Watada ponders the prospect of spending four years in military prison, and he muses on his spiral from exemplary military man to reviled antiwar poster boy.
"Life has been ... " He laughs nervously and shakes his head, searching for words. "A little abnormal."
His living room, like the rest of the apartment complex, feels boxy and new and unmistakably inexpensive -- made for function rather than form. A balcony looks out at a parking lot crowded with pickups and SUVs.
In the middle of the room he stands in stocking feet, wearing baggy fatigues like pajamas, hands on hips. He's deciding where to begin the packing. When all the world seemed chaotic, it made sense to organize. Should he start with his barely mussed chemical suit or his spotless all-weather traction-control camouflage boots?
His smooth brown face is boyish and devoted, like a child inspecting his most precious toys. He's not a small man, but not big either. Certainly not as big as the Rushmore-sized symbol he's become to the antiwar movement, which hails him as nothing less than an American hero.
The above is from Tomas Alex Tizon's "Instead of Iraq, a battle all his own: Army 1st Lt. Ehren Watada was called an exemplary soldier. But then he decided to face court-martial rather than join a war he says is illegal" (Los Angeles Times). At 9:00 am today, in Fort Lewis, Washington, the court-martial of Ehren Watada is scheduled to begin.
He won't be able to present a defense. The thing is really just a sentencing thanks to "Judge" Toilet's ruling that effectively gags Ehren Watada -- a free speech issue but none of the Perpetually Useless got too worked up over that, did they? (The Nation which remains ever useless had time to post their Superbowl "thoughts" this weekend. It's called priorities and it's shameful.)
So the court-martial is expected to zip along quickly this morning. The rush to injustice won't be stopped because so few cared to try -- people with platforms who chose not to use them. That's John Nichols, that's Katrina vanden Heuvel, that's The Pooper, that's funny man John Stauber . . . It's a whole lot of people. A whole lot of people who beg you for your money. Who want you to cruise with them this summer or want you to support their work. They've demonstrated they deserve nothing because they've shown they do nothing.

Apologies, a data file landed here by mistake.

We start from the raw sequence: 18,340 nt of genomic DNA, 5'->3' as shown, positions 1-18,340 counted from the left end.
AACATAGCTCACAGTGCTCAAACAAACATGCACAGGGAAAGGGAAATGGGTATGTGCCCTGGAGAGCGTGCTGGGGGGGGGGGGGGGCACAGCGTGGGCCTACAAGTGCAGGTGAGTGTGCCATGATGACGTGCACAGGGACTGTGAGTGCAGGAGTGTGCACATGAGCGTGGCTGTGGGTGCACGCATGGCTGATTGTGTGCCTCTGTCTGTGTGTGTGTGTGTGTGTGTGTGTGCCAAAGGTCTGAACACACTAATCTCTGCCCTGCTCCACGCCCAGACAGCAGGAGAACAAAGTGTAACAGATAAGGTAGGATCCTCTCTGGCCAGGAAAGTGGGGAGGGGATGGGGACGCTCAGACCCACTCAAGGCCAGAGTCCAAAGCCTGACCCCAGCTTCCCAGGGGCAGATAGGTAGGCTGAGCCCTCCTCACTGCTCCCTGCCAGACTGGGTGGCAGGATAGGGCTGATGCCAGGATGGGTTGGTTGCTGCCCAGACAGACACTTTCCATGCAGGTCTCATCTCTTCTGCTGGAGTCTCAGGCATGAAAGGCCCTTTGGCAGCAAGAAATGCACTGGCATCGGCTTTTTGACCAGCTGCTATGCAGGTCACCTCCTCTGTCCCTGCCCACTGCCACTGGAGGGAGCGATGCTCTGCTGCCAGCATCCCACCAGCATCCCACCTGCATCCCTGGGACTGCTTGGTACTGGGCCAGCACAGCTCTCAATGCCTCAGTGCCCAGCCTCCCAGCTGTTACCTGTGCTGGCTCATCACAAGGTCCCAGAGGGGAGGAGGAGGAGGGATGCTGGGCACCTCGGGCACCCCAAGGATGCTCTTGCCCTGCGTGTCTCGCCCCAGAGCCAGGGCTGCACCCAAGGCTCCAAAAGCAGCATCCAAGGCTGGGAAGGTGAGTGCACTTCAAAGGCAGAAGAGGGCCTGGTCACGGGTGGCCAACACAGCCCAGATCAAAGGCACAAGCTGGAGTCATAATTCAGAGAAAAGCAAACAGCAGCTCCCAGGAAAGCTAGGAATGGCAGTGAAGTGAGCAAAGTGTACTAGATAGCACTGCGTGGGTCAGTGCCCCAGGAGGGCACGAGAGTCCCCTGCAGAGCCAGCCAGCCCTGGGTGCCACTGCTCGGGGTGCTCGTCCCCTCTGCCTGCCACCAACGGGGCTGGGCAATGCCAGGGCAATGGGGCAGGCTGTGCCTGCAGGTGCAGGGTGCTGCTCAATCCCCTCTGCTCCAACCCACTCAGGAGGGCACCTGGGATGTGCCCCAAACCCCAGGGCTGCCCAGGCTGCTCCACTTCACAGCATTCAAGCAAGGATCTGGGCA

If any of their businesses (and they are businesses, it's not charity) had the reach tomorrow of the New York Times, they've demonstrated it wouldn't matter at all. Nothing would change. You might get a slightly left kind of view, but they wouldn't stand up for anything because they can't now. They want money to build their businesses up, they want money and they tell you that if they get it, it's better for democracy, it's better for the left, it will make a change.
They've demonstrated how ridiculous a lie that is. The Nation was the most widely circulated weekly political magazine. (They're bleeding subscribers currently.) And what did they do with that? They were about as hard hitting as the weekly Us or People.
They had power and they didn't use it, instead they practiced the COWARDS' SILENCE. By their actions -- or in this case, their inaction -- you know where they stand.
With Ehren Watada and every other war resister, they've had somewhere else to be, something else to do. If, as the four year mark of the illegal war approaches, they still can't get their act together, that may explain why they are in independent media.
It's probably not because they care about people -- if they did, they'd have been banging the drums on Watada -- it's because they can't work anywhere else. Who would have them? Who would print their useless crap that reads like audition material for the op-ed pages of the Times?
They've made themselves useless and the next time they're hitting you up for money, you need to remember that.
Ehren Watada's court-martial is today and those who have done nothing have demonstrated that they are the problem.
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tomas alex tizon